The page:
I understand that people with disabilities have to be given equal chances to show that they can compete with other able-bodied people. I ask for no favour in training and indeed I get none especially from the crew around Camlough and Oliver Harkin in Newry Triathlon club who I swear delights in pushing me hard. I find that at this level people with disabilities think like myself, but this should never be used to exclude others who don’t share my views and indeed might be only coming to terms with their disabilities.
If assisted swims for people with disabilities help them achieve their goals, then opportunities should be facilitated in order for them to achieve their dreams in whatever distance they chose to swim.
So to 2015 this year I was a rescue swimmer for the ice swimming event held by the Camlough Lake Water Festival and canoed for the swimmers in training. But in August this year I aim to have another go at a North Channel Relay with the Team Infinity Five Gillian Mc Shane, Noel Grimes, Joe Belton, and Thomas O Hagan. We have already passed our passport swim - 2 hours in water under 12ºC.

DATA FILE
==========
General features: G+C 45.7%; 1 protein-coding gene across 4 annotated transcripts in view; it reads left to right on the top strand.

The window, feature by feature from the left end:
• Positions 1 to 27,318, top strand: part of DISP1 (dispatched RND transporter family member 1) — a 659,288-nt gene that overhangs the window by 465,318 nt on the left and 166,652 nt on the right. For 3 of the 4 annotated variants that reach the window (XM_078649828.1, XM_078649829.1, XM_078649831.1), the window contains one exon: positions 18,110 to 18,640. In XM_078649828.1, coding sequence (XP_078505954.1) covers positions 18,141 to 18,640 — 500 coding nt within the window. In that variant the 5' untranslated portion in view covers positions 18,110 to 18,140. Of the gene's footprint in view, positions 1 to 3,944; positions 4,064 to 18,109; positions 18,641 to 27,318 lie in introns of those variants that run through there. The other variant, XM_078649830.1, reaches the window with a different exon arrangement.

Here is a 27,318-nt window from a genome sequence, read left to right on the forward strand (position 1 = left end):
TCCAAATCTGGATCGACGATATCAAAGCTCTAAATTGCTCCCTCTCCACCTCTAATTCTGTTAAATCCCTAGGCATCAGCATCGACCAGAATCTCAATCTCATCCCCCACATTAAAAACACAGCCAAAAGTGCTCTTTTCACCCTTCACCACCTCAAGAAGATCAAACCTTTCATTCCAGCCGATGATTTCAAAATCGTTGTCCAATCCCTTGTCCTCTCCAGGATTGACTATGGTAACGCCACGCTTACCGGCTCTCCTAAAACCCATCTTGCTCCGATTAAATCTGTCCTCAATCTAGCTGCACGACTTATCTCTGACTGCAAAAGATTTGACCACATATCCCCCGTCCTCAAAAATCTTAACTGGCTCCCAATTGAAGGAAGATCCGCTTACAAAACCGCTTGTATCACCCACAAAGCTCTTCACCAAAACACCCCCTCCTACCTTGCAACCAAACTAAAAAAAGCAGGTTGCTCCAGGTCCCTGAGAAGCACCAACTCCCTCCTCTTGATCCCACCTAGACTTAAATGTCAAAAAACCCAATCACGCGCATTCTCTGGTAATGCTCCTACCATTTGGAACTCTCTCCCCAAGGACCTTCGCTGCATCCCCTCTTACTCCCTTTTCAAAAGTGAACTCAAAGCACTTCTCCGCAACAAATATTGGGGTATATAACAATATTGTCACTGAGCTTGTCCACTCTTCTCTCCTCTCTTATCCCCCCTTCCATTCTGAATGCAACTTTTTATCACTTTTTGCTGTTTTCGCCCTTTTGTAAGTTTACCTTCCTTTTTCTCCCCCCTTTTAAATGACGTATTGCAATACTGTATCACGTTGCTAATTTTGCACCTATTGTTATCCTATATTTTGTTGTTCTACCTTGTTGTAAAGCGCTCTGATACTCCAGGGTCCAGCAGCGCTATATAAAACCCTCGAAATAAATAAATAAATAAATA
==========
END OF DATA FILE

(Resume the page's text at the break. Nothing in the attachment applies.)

If I can help or encourage other people with disabilities to swim, then my small journey helped so much by so many great people will be worth it. It is my way of saying to Martina thank you for been at my side when training. The long hours got to me and to her as well so thanks Martina without you nothing would be possible."
Photo shows David Burke entering Carlingford lough.